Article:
As discussed above, veterans must show a link between their PTSD and military service in order to receive disability compensation. When it comes to establishing a medical nexus opinion, VA will likely order a Compensation and Pension examination (C&P exam) to evaluate the veteran’s symptoms and the severity of their condition. The doctor will then determine whether the veteran’s PTSD is “at least as likely as not” related to their military service. During a C&P exam for PTSD, the medical examiner may complete a Disability Benefits Questionnaire (DBQ).
A DBQ uses checkboxes and standardized language so that the disability evaluation can be made quickly and correctly. Specifically, healthcare providers will “check a box” next to a description that most accurately depicts the disability in question – in this case, PTSD. However, it is important to note that a DBQ will not be used if the veteran is undergoing an initial PTSD evaluation.
Diagnosing PTSD during a C&P Exam
VA uses criteria from the Diagnostic and Statistical Manual of Mental Disorders, Fifth Edition (DSM-V) to evaluate whether there is a valid diagnosis of PTSD. This diagnostic criteria section of the DBQ is broken down into six categories (Criteria A-F). The subsequent section lists additional symptoms related to PTSD. Assuming a veteran meets all the criteria from the DSM-V necessary for a PTSD diagnosis, the symptoms section of the DBQ will then help determine an appropriate disability evaluation.
Another important section of the DBQ addresses the veteran’s level of occupational and social impairment. Here, the level of impairment due to PTSD ranges from no diagnosis to total occupational and social impairment, with various levels in between. Veterans should be honest and forthcoming about how their PTSD affects their everyday life. Doing so will further help the examiner see the full extent of the condition.
How VA Rates PTSD for VA Disability
After the C&P exam is complete, VA adjudicators will review it along with all the other evidence in the veteran’s claims file. Once a veteran’s PTSD is service-connected, VA rates this condition under 38 CFR § 4.130, Diagnostic Code 9411, the Schedule of Ratings for Mental Disorders.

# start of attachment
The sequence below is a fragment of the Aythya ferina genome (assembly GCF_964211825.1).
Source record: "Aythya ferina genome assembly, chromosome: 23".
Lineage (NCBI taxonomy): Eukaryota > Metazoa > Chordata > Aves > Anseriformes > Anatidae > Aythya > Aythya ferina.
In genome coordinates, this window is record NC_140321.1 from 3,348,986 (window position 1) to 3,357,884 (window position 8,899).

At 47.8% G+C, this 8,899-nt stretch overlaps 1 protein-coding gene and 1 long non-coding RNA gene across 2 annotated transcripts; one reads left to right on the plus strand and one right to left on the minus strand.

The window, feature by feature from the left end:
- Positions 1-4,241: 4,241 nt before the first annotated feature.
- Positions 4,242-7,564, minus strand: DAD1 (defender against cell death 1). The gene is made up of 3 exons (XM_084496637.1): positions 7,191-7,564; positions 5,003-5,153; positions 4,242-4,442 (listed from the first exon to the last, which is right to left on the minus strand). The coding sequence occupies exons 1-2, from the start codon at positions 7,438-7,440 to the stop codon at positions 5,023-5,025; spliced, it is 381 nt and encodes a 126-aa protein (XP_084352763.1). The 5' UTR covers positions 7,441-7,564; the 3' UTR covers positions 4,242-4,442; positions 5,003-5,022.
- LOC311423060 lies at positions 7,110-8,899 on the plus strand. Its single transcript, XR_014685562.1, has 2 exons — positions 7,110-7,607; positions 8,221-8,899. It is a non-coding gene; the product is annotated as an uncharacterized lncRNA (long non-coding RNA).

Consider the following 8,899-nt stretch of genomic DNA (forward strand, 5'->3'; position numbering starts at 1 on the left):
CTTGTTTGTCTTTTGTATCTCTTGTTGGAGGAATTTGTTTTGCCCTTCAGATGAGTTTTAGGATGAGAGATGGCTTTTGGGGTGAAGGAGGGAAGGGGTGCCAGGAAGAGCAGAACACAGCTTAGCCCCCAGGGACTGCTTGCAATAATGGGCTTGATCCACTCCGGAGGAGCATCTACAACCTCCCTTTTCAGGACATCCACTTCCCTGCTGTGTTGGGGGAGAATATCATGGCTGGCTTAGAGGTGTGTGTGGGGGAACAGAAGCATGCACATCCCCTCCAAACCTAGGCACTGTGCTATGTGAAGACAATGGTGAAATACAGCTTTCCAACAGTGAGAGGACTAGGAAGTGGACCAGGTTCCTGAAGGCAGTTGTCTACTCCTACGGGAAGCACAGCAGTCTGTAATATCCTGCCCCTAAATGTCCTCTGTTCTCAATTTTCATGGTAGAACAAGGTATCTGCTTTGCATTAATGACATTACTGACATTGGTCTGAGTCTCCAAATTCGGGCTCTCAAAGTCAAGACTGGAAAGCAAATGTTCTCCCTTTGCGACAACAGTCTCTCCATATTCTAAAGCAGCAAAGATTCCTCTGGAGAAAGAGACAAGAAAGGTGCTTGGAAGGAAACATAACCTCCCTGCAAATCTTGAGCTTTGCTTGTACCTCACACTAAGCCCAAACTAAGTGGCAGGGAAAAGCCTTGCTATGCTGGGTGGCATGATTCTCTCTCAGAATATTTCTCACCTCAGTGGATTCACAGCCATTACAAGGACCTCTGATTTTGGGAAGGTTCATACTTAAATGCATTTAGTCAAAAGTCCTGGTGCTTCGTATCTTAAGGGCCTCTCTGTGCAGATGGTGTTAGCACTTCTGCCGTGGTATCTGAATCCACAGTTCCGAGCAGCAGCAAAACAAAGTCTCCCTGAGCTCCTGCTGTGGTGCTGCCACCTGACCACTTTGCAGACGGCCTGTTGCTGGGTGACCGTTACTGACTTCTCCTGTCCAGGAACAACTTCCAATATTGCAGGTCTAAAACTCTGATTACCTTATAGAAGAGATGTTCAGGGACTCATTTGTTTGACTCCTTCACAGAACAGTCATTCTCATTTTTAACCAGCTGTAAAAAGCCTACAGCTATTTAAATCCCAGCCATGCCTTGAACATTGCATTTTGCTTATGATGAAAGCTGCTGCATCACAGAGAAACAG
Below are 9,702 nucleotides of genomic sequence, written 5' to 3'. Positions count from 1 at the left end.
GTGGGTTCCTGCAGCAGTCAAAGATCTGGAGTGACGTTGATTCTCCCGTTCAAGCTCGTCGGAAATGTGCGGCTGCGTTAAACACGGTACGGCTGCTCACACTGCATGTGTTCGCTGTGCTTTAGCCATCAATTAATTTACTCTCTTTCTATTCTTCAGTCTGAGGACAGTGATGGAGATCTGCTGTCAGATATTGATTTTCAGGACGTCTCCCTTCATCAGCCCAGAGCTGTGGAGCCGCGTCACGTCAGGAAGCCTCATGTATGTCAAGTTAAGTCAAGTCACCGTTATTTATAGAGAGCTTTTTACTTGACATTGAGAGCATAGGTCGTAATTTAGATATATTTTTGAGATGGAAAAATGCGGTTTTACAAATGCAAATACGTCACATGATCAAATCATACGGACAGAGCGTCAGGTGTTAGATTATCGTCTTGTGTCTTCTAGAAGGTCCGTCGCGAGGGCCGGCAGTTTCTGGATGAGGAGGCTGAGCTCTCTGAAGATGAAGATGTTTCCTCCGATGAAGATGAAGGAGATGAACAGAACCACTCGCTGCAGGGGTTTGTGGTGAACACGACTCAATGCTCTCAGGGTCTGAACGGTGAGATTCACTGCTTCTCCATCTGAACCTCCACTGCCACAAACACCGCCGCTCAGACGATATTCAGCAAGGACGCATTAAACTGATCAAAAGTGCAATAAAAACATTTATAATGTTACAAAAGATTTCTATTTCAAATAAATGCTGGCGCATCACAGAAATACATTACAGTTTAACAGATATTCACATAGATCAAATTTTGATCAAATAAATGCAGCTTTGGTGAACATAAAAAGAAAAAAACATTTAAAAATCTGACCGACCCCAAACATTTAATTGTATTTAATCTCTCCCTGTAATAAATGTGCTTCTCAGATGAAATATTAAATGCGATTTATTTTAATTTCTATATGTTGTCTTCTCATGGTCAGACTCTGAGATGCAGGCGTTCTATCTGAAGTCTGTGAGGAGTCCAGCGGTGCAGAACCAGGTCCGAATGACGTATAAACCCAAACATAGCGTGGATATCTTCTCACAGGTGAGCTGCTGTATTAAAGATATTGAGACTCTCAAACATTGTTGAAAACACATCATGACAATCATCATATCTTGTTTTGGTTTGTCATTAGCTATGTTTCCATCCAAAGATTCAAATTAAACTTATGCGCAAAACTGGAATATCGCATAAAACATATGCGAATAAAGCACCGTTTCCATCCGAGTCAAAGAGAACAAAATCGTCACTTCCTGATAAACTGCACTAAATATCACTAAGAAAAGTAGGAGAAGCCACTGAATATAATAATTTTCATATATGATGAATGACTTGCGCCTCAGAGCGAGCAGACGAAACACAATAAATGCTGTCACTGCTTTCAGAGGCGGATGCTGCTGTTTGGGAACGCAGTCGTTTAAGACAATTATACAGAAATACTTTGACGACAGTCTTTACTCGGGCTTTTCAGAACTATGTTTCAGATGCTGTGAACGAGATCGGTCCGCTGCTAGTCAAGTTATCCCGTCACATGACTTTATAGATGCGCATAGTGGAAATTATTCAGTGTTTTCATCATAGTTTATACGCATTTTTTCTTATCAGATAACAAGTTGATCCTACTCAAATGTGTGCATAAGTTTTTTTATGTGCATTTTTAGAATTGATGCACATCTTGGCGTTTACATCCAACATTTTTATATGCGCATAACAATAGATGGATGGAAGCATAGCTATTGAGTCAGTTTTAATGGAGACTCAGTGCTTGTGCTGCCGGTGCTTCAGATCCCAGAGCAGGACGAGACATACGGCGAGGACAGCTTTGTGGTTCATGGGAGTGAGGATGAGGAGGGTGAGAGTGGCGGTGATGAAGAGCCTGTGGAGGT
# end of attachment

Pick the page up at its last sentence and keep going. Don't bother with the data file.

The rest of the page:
VA then assigns a disability rating ranging from 0 to 100 percent with in-between ratings of 10, 30, 50, and 70 percent. These ratings are based on the level of social and occupational impairment, as well as the frequency, duration, and severity of symptoms.
0% PTSD Rating
A 0 percent PTSD rating is the lowest possible rating on the PTSD rating scale. This rating will be assigned when:
- “A mental condition has been formally diagnosed, but symptoms are not severe enough either to interfere with occupational and social functioning or to require continuous medication.”
Importantly, 0 percent ratings are non-compensable, meaning the veterans will not receive VA disability compensation for a 0 percent PTSD rating. However, veterans can be eligible for other benefits from VA with a non-compensable rating.
10% PTSD Disability Rating
A 10 percent PTSD rating is the lowest compensable rating offered by VA’s rating criteria for mental disorders. As such, the rating criteria reflects very minimal and often well-controlled symptomology. When assigning a 10 percent PTSD rating, VA will look for the following:
- “Occupational and social impairment due to mild or transient symptoms which decrease work efficiency and ability to perform occupational tasks only during periods of significant stress, or symptoms controlled by continuous medication.”
In this case, a veteran may experience certain PTSD symptoms that are exacerbated during periods of stress, but ultimately do not impair their ability to work in most occupations. Furthermore, the increase in severity of PTSD symptoms during periods of stress implies that the symptoms tend to be episodic otherwise.
This means that symptoms are not always present and therefore do not significantly interfere with occupational and social functioning. Moreover, when symptoms are present, it is likely that you can control them with treatment or medication.
30% PTSD Disability Rating
Again, each rating under the General Rating Formula for Mental Disorders outlines specific criteria that a veteran must meet in order to receive that evaluation. The criteria for a 30 percent rating on the PTSD rating scale are as follows: